Tiahrt feels like he's on a roll. He finally thinks he's appealing to the working people of Kansas, fighting for their jobs by opposing a tanker deal that favors Senator McCain's lobbyists/campaign managers.
Embolden to the military industrial complex Tiahrt had been pushing for a multi-billion dollar deal to provide corporate welfare to Boeing to build refueling tankers for the Air Force. It's Tiahrt's way of saying thank-you for ditching Wichita and selling much of their manufacturing to Canadian company Spirit Aerosystems.
McCain, on the other hand, had joined with Republican senators Sam Brownback and Pat Roberts to pass legislation allowing foreign companies to be granted military construction contracts. McCain has no love affair for the Air Force but does have a love affair with Airbus and employs some of their lobbyists on his campaign staff. So it's no surprise McCain worked hard to secure a big contract for Airbus over Boeing.
Well Tiahrt is just plain outraged. Boeing donates a lot to the Tiahrt campaign and expects results. So now Tiahrt is playing to populist and claiming to fight for jobs in Wichita. But does he really feel that way?
Back in 2005 Tiahrt opposed trade tariffs which are in place to protect American jobs. By implementing a tariff on something, say like, aircraft, building an airplane in somewhere like France would be more expensive because of the tariff. Therefore American and foreign companies would be motivated to build the planes in America thereby avoiding the tariff. But Tiahrt had this to say about tariffs:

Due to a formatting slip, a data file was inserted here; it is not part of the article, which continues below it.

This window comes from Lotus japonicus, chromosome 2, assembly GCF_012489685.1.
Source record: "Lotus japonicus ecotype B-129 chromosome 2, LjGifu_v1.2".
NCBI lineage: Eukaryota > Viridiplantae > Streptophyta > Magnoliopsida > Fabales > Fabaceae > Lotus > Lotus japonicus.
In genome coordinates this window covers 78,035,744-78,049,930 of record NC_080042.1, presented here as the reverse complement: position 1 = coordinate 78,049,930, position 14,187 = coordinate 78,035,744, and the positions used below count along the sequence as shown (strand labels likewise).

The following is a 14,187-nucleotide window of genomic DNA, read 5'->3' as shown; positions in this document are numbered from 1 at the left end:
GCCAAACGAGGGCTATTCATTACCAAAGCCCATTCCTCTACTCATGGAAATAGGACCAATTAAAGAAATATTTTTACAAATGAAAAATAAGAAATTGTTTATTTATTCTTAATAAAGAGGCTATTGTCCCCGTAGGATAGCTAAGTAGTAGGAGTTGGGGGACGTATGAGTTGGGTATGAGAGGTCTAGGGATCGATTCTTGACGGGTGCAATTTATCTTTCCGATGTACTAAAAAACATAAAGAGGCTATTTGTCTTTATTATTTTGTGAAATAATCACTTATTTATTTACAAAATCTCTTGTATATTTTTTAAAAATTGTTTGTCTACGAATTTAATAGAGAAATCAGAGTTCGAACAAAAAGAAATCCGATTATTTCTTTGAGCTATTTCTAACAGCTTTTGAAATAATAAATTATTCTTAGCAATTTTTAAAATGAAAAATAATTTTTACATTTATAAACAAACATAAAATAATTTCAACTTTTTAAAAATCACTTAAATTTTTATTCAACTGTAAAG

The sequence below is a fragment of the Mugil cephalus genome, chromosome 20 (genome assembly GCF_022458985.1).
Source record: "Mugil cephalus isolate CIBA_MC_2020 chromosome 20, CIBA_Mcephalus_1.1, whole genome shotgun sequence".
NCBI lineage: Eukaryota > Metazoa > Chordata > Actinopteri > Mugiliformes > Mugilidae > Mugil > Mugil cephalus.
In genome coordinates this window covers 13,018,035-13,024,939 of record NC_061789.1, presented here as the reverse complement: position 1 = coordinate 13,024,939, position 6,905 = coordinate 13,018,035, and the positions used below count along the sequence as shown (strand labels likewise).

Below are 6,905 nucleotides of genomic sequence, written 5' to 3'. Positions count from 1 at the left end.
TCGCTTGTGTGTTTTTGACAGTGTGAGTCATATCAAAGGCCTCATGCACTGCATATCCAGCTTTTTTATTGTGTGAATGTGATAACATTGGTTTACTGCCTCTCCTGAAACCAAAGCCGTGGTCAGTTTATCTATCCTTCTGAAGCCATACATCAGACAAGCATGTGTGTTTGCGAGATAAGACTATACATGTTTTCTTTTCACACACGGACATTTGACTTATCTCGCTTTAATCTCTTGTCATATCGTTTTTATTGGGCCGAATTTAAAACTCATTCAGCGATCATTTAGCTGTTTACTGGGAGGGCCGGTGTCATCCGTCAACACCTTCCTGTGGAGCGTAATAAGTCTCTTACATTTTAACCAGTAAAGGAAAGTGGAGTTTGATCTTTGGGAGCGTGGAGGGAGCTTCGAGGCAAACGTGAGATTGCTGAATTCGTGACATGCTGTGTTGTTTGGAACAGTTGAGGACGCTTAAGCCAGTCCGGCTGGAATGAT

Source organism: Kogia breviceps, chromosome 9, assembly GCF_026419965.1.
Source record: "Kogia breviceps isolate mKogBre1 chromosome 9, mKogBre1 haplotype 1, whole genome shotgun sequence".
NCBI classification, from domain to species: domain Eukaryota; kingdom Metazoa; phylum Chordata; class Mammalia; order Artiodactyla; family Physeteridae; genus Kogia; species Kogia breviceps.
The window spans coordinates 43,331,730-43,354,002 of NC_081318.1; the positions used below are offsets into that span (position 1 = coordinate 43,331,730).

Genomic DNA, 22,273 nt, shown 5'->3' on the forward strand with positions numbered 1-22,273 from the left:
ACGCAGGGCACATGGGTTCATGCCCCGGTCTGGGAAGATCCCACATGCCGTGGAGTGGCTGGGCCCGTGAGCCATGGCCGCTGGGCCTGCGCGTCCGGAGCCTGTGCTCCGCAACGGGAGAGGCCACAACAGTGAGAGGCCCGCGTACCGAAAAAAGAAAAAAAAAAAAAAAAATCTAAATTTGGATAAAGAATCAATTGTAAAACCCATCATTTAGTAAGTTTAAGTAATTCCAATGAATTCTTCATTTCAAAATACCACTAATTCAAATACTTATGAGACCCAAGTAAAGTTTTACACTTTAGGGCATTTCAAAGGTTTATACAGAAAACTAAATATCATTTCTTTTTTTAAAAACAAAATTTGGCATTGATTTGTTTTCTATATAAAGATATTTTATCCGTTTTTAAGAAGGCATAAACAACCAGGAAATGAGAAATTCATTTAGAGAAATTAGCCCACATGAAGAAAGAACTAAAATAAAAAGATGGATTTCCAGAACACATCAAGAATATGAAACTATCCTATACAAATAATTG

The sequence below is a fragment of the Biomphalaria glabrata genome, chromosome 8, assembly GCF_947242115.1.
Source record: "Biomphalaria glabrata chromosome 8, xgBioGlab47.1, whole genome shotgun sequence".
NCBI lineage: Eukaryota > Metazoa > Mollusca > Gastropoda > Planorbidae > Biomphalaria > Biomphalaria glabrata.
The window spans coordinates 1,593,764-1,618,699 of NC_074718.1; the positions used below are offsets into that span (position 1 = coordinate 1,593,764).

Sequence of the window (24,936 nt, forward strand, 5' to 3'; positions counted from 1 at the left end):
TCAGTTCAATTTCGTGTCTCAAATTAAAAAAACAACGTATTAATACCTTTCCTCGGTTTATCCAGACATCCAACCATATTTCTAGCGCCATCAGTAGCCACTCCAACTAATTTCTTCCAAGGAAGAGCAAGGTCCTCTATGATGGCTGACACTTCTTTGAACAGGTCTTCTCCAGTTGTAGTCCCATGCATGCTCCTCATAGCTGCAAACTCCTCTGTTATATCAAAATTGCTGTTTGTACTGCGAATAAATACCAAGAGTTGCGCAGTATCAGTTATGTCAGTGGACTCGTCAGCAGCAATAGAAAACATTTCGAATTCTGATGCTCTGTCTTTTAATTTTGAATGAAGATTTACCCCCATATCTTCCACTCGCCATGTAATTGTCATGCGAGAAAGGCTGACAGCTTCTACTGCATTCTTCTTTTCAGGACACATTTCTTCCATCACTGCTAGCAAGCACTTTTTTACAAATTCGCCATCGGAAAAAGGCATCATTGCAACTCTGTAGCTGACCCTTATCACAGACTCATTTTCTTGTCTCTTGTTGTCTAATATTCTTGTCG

"As we reduce barriers, American small businesses will prosper and workers will benefit with higher-quality, higher-paying jobs."
Good job Tiahrt, always thinking ahead.
Well Tiahrt goes further on his blog and argues that it's cheaper to build the planes in America. One thing he cites is that if the planes are built elsewhere then we lose corporate tax revenue. Well, that's true. As mentioned in Senator Byron Dorgan's book, Take This Job and Ship It, corporations pay a lower tax rate for profit made overseas. Tax breaks like these were supported by, you guessed it, Todd Tiahrt. The same Tiahrt who supported Bush's tax plan which lowered corporate income taxes (and I'm assuming he supports McCain's plan to lower them even further).
So it doesn't appear that losing corporate tax revenue is a big concern for Tiahrt. As mentioned in a previous story about removing tax breaks for oil companies, Tiahrt views corporate taxes as merely creating higher prices for the consumer. If it was up to Tiahrt corporations wouldn't be taxed.
Perhaps Tiahrt is admitting his conservative Republican fiscal policies are hurting us. Somehow I doubt he can put two and two together.